If your program submitted an application in DRS Round 8, with most applications due in November 2019, then you might be anxiously anticipating your notice of award. Typically, it is a few months until programs enter negotiations with the Office of Head Start (OHS). You might have heard from OHS that your application was received and will be reviewed. Now, the real waiting begins.
Most DRS Round 8 grants have a projected start date of July 1, 2020. If negotiations take place in the spring and awards are made by summer, that doesn’t leave a lot of time before the grant start date. Below are a few tips for how to use the time.
Provide status updates to staff. DRS can cause stress among staff and administrators. The uncertainty of the future of the program, particularly when there are known competitors for funds, can be unsettling. Be as clear as possible with staff about when you will have more information about the status of the DRS grant proposal. Share what you can, when you can, as it seems appropriate.
Be mindful of the potential impact on families. Enrolled families might know that the program is in DRS and submitted an application for funding. As with staff, consider communicating with parents of enrolled children about the status of the program. Let them know when you will have more information. This can be particularly important if your program proposed a change in program design – for example, moving from a model of only Head Start services to one that provides Head Start and Early Head Start.
Prepare a communications plan to execute upon award. Think about this as part of the roadmap to your new program design. When your grant is awarded, which groups of stakeholders will you need to communicate with? Governing body and Policy Council members, staff, families, and community partners are likely at the top of your list. These communications will be particularly important if you have a change in program design from what your agency has implemented in the past. Develop a plan for when and how you will roll out these communications and who will take the lead. Consider messaging and how it might be different for each stakeholder group.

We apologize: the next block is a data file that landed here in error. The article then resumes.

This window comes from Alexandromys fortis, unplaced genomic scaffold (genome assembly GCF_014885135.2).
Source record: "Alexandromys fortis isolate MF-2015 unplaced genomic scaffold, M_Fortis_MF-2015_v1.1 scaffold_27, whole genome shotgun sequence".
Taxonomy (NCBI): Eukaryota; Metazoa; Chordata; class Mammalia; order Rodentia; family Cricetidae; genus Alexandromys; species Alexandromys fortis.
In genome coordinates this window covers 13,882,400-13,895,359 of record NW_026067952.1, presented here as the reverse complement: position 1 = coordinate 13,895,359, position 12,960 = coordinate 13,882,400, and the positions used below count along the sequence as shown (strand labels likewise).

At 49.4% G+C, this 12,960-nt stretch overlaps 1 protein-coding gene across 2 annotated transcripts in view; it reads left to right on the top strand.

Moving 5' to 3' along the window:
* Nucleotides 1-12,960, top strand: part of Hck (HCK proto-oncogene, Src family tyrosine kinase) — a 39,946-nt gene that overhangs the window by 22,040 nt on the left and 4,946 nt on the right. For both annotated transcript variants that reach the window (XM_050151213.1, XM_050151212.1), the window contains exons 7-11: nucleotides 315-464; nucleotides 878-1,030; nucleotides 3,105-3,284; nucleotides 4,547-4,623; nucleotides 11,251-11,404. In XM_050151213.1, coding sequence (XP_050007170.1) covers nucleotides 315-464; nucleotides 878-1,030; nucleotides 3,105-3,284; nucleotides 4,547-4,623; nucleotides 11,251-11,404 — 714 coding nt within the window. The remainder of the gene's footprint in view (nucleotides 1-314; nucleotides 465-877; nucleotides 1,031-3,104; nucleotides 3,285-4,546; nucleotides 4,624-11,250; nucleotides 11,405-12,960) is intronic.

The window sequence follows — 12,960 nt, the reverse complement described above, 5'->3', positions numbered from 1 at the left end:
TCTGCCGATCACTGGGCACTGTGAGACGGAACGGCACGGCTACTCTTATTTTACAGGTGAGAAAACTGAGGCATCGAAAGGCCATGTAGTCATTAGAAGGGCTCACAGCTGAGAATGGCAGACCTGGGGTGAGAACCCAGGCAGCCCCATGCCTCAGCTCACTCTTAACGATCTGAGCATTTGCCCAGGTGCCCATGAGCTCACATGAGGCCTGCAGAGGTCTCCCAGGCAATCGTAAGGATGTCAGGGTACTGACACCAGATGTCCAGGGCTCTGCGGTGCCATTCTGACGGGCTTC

Develop and follow a start up work plan. If your program budgeted funds for start up, now is a good time to develop your start up work plan. Revisit your proposed start up budget with fresh eyes. Determine the individual or team that will oversee start up activities. Begin by identifying your low-hanging fruit – what can you address quickly and easily? Then find the other areas that may take more effort, resources, or time. If you anticipate needing support with any of these more challenging items then seek support early in the process to ensure timely completion that keeps you in compliance with grant requirements.
Focus on “clean up” activities that bubbled up during the application phase. When preparing grant applications, programs pull information and data from a number of resources – agency reports, policies and procedures, and community assessment data to name a few. We find that, through the grant writing process, programs notice improvements that are needed in some of these source documents. For example, it might be that community assessment data or policies and procedures are out-of-date. While you’re waiting for your DRS award, consider using the time to revisit areas that bubbled up during your application period. Get policies, procedures, and data ready for your new grant period.
After your program goes through the grant negotiation phase there might be some aspects of your funded application that are different than what was initially proposed. If your program needs assistance planning for or navigating the start up period please be in touch. Reach out to learn more about the ways Foundations for Families can support your program.